The Gilded Age a Term Coined by Mark Twain
The Gilded Age was a time where America saw a massive divide in the socioeconomic statuses of the rich and the poor. The World Fair of 1893 was a perfect example of how the rich favored off the poor’s labor. Ray Stannard Baker noted, “What a human downfall after the magnificence and prodigality of the World’s Fair which has so recently closed its doors! Heights of splendor, pride, exaltation in one month: depths of wretchedness, suffering, hunger, cold, in the next.” When we look at this quote we can really analyze the division of class inequity.
The World Fair was a great way to cover up the recession that was going on in the rest of the country. Chicago uses the World Fair to fight the effects of the recession and is successful due to their entertainment. When the Chicago World Fair said they were going to have the first Ferris Wheel people from all over the globe flocked over to come see it. They went around the wheel for about 20 minutes to escape reality and feel on top of the world. Another way we saw the divide in class was through culinary. According to an article written by Rebecca S. Graff and Megan E. Edwards they talk about how people from all over the world have come to see the fair so in order to please all the tourists and the rich people they made sure their cuisine was up to par. Examples of these were Shark Fin Soup from China or seaweed-and-anemone porridge from Japan. These dishes served as a souvenir that visitors could remember and when tasted again or recreated it would take them back to Chicago’s World Fair. By including dishes from all over the world it helped remind people that America is a “melting pot” even though during the fair African Americans and Native Americans were seen as entertainment rather than human beings. The World Fair is a “snapshot” of the socioeconomic status to the country in the late 19th century.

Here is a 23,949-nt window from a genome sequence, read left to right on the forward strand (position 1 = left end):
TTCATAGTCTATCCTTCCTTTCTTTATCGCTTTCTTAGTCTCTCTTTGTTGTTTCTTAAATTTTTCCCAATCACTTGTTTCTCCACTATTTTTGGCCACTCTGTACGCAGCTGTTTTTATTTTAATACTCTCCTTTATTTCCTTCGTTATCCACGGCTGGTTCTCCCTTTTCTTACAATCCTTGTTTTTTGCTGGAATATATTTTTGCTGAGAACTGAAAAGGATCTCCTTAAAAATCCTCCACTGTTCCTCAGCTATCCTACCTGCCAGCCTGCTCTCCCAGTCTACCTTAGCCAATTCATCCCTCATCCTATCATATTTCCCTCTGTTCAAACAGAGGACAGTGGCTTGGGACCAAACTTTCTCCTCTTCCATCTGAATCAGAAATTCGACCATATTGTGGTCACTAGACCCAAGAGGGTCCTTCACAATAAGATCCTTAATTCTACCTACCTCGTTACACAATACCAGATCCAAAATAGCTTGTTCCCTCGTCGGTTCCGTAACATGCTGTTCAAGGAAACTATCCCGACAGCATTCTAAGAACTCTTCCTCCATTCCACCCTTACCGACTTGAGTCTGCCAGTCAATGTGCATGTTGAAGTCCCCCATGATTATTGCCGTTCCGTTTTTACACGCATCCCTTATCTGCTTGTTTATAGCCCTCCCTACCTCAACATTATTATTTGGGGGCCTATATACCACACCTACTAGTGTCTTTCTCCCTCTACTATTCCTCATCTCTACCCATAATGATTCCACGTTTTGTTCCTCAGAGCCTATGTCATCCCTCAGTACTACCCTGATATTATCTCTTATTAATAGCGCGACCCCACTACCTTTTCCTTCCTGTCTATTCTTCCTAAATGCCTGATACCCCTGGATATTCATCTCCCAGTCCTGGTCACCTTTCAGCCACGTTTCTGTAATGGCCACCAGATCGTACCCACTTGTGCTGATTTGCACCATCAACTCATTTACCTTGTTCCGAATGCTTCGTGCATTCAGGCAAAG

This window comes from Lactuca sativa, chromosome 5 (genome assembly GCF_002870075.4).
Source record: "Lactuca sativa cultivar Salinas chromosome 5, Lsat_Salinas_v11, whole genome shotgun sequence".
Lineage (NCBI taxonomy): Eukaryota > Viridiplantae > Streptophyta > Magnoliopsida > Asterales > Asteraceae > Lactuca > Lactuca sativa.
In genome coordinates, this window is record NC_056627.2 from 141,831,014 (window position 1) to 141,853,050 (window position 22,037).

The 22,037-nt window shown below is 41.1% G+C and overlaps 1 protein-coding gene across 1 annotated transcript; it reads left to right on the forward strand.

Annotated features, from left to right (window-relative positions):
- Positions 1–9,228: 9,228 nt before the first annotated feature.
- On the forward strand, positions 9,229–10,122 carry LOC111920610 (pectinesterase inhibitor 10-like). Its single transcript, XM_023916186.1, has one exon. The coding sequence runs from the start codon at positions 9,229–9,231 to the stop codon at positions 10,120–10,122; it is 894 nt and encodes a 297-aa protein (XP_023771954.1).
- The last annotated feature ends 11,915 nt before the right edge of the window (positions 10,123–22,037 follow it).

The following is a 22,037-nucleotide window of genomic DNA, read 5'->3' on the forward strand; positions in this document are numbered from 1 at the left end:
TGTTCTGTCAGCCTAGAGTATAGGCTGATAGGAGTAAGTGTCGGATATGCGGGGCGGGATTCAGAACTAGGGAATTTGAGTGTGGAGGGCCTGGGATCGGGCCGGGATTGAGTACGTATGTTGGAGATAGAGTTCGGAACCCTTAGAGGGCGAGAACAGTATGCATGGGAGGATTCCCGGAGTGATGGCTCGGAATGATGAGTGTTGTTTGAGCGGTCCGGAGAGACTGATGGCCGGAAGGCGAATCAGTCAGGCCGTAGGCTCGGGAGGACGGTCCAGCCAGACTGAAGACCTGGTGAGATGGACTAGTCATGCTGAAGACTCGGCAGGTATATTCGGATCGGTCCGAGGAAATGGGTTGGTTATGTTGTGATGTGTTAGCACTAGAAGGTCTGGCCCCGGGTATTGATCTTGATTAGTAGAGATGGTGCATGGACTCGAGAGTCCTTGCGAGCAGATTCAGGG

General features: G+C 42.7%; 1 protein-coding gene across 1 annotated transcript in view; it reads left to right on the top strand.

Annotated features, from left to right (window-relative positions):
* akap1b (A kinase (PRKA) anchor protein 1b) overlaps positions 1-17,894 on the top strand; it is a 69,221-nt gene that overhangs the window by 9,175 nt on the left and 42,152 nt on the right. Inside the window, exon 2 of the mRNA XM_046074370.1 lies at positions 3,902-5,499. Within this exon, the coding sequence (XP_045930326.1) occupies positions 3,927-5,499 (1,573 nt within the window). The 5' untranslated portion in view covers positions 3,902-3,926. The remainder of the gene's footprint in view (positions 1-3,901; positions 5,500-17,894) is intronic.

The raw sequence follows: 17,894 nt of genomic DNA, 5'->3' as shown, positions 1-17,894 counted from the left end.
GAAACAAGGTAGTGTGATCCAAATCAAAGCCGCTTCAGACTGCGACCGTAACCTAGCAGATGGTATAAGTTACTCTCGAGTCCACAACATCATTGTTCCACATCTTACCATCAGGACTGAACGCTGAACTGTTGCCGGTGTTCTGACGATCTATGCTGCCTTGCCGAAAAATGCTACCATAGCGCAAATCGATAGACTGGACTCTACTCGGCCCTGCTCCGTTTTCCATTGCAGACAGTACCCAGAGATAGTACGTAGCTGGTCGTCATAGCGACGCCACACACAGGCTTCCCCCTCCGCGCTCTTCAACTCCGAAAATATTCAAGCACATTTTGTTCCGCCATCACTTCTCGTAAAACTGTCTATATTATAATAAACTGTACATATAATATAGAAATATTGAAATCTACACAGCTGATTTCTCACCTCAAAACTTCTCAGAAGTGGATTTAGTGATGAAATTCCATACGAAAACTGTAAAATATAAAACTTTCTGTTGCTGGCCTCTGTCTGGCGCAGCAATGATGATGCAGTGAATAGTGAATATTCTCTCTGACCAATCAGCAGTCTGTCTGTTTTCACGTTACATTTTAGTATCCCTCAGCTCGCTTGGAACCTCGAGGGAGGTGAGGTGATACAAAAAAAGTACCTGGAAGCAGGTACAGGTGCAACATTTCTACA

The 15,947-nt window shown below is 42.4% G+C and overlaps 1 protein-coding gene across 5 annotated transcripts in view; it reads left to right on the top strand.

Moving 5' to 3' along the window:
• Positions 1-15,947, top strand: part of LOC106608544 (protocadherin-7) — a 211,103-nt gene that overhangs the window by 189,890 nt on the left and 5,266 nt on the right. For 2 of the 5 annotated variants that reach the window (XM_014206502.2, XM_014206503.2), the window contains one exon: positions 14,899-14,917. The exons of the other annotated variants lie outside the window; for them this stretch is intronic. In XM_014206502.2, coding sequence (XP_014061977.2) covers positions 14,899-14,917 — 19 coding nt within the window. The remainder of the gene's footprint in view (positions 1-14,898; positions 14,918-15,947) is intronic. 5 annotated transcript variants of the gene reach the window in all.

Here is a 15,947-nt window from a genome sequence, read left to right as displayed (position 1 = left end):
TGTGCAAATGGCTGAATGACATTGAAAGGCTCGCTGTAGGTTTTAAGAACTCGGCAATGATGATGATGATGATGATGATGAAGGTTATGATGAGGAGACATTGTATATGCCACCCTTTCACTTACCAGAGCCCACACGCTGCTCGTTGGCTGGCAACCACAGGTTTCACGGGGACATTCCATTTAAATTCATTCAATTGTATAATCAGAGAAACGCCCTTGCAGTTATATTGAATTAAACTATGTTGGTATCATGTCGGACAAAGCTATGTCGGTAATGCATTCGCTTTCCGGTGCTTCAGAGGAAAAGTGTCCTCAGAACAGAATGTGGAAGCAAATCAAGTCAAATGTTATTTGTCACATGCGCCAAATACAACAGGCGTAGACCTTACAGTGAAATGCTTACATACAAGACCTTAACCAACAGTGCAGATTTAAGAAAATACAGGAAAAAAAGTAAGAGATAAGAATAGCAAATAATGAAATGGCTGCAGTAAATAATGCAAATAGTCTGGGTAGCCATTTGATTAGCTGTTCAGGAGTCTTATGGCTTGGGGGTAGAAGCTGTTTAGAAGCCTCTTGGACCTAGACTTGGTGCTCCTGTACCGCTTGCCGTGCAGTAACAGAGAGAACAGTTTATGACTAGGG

How it works
We see extreme contrasts between the rich and poor when the World Fair came to an end and all the workers who were once employed, and made the World Fair possible, were left in the dust and sent back to what was known as the “Black City.” Due to the lack of employment many workers went on strike and brought hell to Chicago. Meanwhile, Chicago was the only place in decent economic shape thanks to their World Fair. When the unions burn down the buildings in Jackson Park Burnham isn’t angry or upset. In fact, he is pleased at the fact that the World Fair has finally come to an end. Another way we see this injustice of the poor being mistreated is when the World Fair causes some of the problems that arise such as crime, murder, dirtiness, and immoral behavior. Unfortunately, while people are going missing the police are too busy protecting the rich and famous to look out for the rest of the people. For Anna the slaughter houses symbolize Chicago’s drive to become wealthy and powerful and any cost and after the World Fair many people also came to that conclusion.
The Gilded age, a term coined by Mark Twain to represent that what looks glittery and put together on the outside is actually falling apart on the inside. The World Fair was just another reminder to the lower class that they had to work for the rich and could never really be as successful. For Burnham, he watched his Fair burn down but, he wasn’t mad. He was pleased because he would rather see it burn down quickly then to watch it slowly turn to garbage.